The drive wheels are connected in conventional fashion to suitable means including a motor and gearing mechanism so that they can be driven in unison or individually to carry the belt in the direction shown by arrow A. The return portion of the belt 9 preferably passes in contact with the lower tangential edge of the counter rollers 3 and 4 as clearly seen in the Figure. The drive mechanism for the wheels 10 are also provided with adjustable control mechanisms so that the speed of the belt 9 can be increased or decreased as desired. Suitable interlocking mechanisms and automatic control systems between the drive means and the pressure actuators 7 may also be provided.

The belt 9 serves as a stretcher and carrier for the flat material 12 which, for preferable use of this apparatus, is leather. The material is conventionally withdrawn from the water tanning or drying bath and rolled on to the upper surface of the belt 9 where it may be suitably flattened and stretched. As the belt 9 is moved in the direction of arrow A the material is carried into contact with the drum 1 and subsequently is pressed between the drum and the counter pressure rollers 3 and 4. Because of the structure of the belt the material moves in a secure and continuous path and is carried without any stress on the material (i.e., in a loose and slack condition) into the pressure contact area and in the manner as it was initially laid on the belt.

The belt 9 further functions to rotate the drums 1 and the counter pressure rollers 3 and 4 in the direction of the arrows B. Consequently separate drive means for the drum and/or counter rollers 3 and 4 are unnecessary although if desired they may be used. The curved or convex face of the drum 1 when combined with the approaching belt 9, as positioned by the idler roller 1] establishes an advantageous condition for the smooth and soft entry of the flat material into the pressure area between the drum 1 and the pressure roller 3 preventing creasing of the flat leather material and maintain the material in stretched condition during the entire water extraction process. It is preferred that the force between the counter roller 3 and the drum 1 be maintained at such a degree as to permit the free passage of the material even though water is pressed from it. The material passes from the roller 3, while still in contact with the drum 1, into the pressure area between the counter roller 4 and the drum 1. It is preferred that the pressure between the counter roller 4 and the drum 1 be maintained at a level substantially higher than that maintained at the initial pressure area between the counter roller 3 and the drum 1. This can be done because by the time the material reaches the area of counter roller 4 it has already been somewhat flattened and somewhat relieved of a large portion of the water so that a higher degree of pressure may be exerted upon it without fear of creasing or dislodging its position on the belt 9. After the material passes the pressure area of counter roller 4, it continues pressed along the surface of drum 1, being held there by the belt 9. This continues until the material moves over the exiting roller 11.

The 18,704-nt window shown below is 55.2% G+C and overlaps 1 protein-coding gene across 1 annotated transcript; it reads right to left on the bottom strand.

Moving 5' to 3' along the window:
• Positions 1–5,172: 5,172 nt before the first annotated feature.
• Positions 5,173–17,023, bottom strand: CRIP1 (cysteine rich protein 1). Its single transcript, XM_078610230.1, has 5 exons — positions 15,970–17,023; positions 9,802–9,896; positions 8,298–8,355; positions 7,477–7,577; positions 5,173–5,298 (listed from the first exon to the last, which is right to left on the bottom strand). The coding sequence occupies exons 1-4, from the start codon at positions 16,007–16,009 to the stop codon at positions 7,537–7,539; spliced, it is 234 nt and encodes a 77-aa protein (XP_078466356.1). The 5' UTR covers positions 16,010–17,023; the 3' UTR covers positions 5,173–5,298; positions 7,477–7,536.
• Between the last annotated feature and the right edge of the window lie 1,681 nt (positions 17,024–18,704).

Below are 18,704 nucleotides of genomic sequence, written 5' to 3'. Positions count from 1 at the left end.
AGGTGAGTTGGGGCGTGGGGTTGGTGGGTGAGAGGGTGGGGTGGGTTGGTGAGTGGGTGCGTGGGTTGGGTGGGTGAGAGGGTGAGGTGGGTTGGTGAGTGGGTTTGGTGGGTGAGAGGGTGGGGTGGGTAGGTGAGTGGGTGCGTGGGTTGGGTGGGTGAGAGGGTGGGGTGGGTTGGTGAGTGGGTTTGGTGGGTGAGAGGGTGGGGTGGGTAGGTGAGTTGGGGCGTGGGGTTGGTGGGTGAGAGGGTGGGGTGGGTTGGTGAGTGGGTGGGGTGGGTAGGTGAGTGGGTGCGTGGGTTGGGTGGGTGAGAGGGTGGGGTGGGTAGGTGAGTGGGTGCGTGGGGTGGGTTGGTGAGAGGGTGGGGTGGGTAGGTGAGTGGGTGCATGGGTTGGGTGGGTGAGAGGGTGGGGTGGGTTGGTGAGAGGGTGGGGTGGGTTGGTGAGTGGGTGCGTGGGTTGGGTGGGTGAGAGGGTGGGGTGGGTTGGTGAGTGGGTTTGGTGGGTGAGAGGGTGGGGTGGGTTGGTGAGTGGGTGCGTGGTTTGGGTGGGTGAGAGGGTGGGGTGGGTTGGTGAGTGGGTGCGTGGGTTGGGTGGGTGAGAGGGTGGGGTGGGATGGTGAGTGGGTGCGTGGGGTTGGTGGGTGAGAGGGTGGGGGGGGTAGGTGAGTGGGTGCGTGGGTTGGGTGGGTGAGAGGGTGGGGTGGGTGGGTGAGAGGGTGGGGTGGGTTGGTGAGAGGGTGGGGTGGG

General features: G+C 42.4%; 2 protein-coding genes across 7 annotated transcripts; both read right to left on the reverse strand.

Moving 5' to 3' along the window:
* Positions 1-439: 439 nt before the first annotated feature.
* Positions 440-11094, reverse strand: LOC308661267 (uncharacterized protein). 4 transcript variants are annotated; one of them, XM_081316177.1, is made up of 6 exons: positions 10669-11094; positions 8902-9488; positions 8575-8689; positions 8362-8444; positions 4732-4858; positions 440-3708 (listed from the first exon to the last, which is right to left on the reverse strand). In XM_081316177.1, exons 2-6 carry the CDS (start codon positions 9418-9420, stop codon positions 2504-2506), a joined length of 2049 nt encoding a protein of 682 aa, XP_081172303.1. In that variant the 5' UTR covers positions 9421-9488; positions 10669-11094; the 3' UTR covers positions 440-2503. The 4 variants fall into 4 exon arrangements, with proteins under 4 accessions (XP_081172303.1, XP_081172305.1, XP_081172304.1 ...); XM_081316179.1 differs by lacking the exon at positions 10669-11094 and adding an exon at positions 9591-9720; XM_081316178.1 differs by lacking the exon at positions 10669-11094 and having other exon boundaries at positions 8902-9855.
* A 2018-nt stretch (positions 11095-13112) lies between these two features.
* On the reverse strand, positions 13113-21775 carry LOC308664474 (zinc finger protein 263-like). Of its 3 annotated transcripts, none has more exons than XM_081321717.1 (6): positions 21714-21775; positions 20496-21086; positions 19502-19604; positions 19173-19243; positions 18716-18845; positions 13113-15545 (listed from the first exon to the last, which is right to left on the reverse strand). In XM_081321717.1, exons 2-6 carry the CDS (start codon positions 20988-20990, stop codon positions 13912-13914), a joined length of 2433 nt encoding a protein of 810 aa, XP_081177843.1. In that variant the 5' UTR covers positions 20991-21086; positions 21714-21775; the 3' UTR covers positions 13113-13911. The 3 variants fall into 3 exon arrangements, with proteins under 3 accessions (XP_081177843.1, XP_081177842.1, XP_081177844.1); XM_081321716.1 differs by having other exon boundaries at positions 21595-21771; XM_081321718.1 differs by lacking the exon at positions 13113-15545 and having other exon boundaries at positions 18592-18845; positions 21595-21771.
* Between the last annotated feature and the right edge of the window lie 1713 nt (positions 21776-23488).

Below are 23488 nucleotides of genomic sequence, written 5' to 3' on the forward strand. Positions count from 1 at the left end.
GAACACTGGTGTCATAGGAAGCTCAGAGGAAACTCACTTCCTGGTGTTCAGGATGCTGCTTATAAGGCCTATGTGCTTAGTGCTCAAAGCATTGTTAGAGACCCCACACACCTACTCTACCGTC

By properly selecting the position of the belt 9, the speed at which it moves and the pressures of the counter rollers 3 and 4 the maximum amount of water may be extracted from the material in the shortest amount of time. It has been found under numerous occasions that the speed of the drum 1 (that is, the speed at which the operation can be accomplished) can be anywhere between 5-30 m per minute for most leather goods. I

During operation the water is extracted from the material primarily by the pressure of the counter rollers 3 and 4 against the main active drum 1, escaping through the holes in the permeable belt 9. The use of a permeable strong and durable belt rather than an absorbent felt belt is advantageous, since it will, by itself, readily support the material and can be adapted so that it too acts to compress the material against the surface of drum 1. Water also runs over the edges of the belt 9 and accumulates below the apparatus for discharge out of a suitable outlet. The absorbent pad 8 located both about the drum 1 and the counter rollers 3 and 4 also act to absorb by capillary action moisture which lies on or rises to the surface of the material. This effect is enhanced by arranging the idler roller 11 on the exit side of the drum I in such a position that the belt 9 maintains a maximum contiguous length with the drum 1 increasing the effective length the absorbent pad 8 on the drum 1 is maintained against the material 12.

-' An additional advantage lies in the fact that the resilient connecting means between the axle hub 2 and the axles 5 and 6 are angularly positionable about the center of the drum 1 so that the counter rollers 3 and 4 may be spaced at selective positions about the periphery of the drum 1. In this manner they may be spaced from each other a more or less distance, enabling the contact surface between the belt 9 and the drum 1 and consequently the length of the arc during which the material 12 is compressed between the belt 9 and the surface of the drum 1 to be lengthened or shortened, as desired.